Nearly half of pupils who are bright but poor and who excelled at their studies while at primary school will fail to get top GCSE grades, a new analysis reveals.

The education charity, The Sutton trust, says there is a class gap opening up by the time pupils leave primary school.

They found that just 4% of poor children are in the top academic 10% when in primary school, compared with 13% of wealthier pupils.

In a report, the trust says that disadvantaged children who have achieved the highest grades while in primary school have fallen behind by the time they take GCSEs.

Of these primary school high achievers, 52% of poor pupils end up with at least five A* and A grades at GCSE, compared with 72% of wealthier pupils.

Poor pupils had fulfilled their primary school potential

If the poor pupils had fulfilled their primary school potential, the trust says that 1,000 more pupils from a disadvantaged background would have got the top GCSEs each year.

The trend has also had an impact on grammar school entry with bright but poor pupils being half as likely as high achievers to enter a selective school.

The figures show that one in 17 poor pupils will enter a selective school, compared with one in eight wealthier youngsters.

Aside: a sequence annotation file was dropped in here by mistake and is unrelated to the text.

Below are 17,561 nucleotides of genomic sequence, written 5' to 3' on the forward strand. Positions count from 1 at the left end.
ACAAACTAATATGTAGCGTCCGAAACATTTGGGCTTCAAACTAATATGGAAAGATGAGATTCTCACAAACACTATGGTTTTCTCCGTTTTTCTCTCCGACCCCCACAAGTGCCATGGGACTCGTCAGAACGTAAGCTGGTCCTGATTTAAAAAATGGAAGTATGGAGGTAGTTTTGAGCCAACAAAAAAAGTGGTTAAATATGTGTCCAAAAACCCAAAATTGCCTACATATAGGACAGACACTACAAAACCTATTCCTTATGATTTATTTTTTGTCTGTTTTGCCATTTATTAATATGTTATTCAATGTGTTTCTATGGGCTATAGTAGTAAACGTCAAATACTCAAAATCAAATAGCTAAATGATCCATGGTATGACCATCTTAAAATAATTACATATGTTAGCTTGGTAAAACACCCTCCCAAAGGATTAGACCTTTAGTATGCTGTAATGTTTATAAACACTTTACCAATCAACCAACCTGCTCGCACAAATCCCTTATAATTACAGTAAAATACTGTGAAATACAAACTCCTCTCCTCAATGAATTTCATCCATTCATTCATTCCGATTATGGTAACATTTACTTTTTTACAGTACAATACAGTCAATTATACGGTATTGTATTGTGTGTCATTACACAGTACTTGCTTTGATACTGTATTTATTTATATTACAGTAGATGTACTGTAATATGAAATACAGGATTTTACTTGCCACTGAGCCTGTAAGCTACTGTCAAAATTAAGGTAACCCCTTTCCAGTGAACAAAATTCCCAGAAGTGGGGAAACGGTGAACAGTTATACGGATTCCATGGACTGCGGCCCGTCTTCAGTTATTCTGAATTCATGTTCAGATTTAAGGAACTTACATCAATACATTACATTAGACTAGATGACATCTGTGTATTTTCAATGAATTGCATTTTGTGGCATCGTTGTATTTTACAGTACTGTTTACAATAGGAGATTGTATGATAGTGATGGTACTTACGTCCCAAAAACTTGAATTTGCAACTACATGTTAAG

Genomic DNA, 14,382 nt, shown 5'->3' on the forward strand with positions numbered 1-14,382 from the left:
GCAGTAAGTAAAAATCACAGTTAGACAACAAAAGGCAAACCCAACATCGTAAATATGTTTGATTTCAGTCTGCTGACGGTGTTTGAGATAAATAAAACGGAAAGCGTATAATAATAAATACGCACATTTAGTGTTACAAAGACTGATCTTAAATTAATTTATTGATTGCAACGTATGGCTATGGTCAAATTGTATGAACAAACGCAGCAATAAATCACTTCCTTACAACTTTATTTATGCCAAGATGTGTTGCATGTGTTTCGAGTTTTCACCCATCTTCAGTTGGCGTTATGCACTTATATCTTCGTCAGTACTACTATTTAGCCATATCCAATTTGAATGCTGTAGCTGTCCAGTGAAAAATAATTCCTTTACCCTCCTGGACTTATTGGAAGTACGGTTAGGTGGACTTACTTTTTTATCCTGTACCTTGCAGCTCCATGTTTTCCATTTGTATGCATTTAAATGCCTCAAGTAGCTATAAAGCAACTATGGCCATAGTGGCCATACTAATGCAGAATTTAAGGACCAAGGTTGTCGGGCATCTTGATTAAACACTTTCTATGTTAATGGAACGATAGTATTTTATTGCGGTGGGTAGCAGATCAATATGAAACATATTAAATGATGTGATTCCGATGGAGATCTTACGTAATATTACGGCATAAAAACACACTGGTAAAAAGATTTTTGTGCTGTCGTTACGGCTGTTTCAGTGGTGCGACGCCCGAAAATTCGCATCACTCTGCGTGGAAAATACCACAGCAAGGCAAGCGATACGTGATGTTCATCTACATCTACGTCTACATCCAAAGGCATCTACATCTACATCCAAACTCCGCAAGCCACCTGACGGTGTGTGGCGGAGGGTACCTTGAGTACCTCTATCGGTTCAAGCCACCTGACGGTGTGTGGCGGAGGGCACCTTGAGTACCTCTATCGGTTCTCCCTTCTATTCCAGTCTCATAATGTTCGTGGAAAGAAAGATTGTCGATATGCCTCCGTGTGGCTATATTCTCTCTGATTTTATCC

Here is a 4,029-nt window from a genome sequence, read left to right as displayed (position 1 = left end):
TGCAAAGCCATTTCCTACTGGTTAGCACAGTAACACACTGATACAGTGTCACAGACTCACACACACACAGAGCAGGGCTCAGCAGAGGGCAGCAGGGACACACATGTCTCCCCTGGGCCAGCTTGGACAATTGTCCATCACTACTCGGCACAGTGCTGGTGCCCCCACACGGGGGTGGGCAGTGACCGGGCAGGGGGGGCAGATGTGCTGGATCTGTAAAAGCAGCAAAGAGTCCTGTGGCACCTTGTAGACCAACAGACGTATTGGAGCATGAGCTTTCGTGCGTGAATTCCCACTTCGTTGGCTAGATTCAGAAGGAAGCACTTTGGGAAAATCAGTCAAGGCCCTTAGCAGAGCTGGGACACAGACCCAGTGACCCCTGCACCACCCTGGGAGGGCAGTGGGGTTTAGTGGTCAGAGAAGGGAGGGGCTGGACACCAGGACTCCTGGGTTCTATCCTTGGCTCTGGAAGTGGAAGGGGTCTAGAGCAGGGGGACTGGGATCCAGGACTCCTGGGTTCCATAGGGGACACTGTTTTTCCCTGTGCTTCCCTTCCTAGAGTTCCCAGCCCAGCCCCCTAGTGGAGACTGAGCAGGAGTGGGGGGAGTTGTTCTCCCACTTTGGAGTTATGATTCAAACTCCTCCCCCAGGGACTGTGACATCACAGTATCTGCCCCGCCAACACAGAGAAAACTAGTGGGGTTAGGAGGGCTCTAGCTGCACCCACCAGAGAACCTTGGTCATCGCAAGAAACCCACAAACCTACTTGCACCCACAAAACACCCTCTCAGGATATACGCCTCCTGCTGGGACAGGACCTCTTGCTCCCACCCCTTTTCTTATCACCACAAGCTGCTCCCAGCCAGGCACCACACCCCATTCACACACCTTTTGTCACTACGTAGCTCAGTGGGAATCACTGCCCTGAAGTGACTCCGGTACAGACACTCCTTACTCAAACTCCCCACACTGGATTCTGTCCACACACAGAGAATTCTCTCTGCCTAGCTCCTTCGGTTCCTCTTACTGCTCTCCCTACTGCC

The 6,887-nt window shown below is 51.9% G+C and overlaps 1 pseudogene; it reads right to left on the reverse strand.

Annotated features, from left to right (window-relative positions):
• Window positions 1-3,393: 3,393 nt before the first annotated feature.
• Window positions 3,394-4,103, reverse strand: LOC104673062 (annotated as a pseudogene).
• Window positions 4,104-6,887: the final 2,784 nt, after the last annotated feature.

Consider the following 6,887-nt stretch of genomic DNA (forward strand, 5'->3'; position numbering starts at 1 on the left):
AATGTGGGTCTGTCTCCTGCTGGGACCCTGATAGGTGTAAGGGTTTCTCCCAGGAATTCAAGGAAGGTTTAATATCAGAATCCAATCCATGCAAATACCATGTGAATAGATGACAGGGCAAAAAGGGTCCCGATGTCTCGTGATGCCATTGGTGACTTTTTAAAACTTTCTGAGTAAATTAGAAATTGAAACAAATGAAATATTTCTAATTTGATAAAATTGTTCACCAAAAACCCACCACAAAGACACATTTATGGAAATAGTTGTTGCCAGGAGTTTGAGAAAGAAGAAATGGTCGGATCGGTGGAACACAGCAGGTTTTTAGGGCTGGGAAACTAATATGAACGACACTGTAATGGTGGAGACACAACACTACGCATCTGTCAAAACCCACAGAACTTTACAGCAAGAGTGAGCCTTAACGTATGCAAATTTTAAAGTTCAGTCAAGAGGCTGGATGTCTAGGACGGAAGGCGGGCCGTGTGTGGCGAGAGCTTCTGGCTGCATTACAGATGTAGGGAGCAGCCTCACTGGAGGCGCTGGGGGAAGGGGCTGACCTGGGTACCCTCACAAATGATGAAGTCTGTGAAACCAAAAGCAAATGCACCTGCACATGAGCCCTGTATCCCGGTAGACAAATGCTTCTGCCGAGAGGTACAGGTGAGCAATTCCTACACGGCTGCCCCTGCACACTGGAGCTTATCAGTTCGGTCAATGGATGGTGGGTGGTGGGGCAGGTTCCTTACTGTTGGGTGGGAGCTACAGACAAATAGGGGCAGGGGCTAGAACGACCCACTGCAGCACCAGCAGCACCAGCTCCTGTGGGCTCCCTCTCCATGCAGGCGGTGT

Now the Sutton Trust says action is needed to address the ‘wasted talent’ and is calling for Ofsted inspections to consider school support for those disadvantaged but bright students.

GCSE scores for poor pupils

They also want GCSE scores for poor pupils who had high achievements previously to be published in a league table every year.

The trust adds there should be incentives for experienced teachers and subject specialists to teach in a disadvantaged school and for all pupils to have access to extracurricular activities that will help them learn important life skills.

The Trust’s founder, Sir Peter Lampl, said that too many young talented people from less well-off backgrounds fall behind in their school career as the barriers they deal with ‘take a toll’.

He added: “It’s essential we address this wasted talent.”

The report comes weeks before students receive their GCSE results and Sir Peter says that all youngsters should be given the chance of realising their potential – regardless of their background.

He said: “We need evidence of how to improve attainment of disadvantaged, highly able students and schools should be incentivised and monitored to do this.”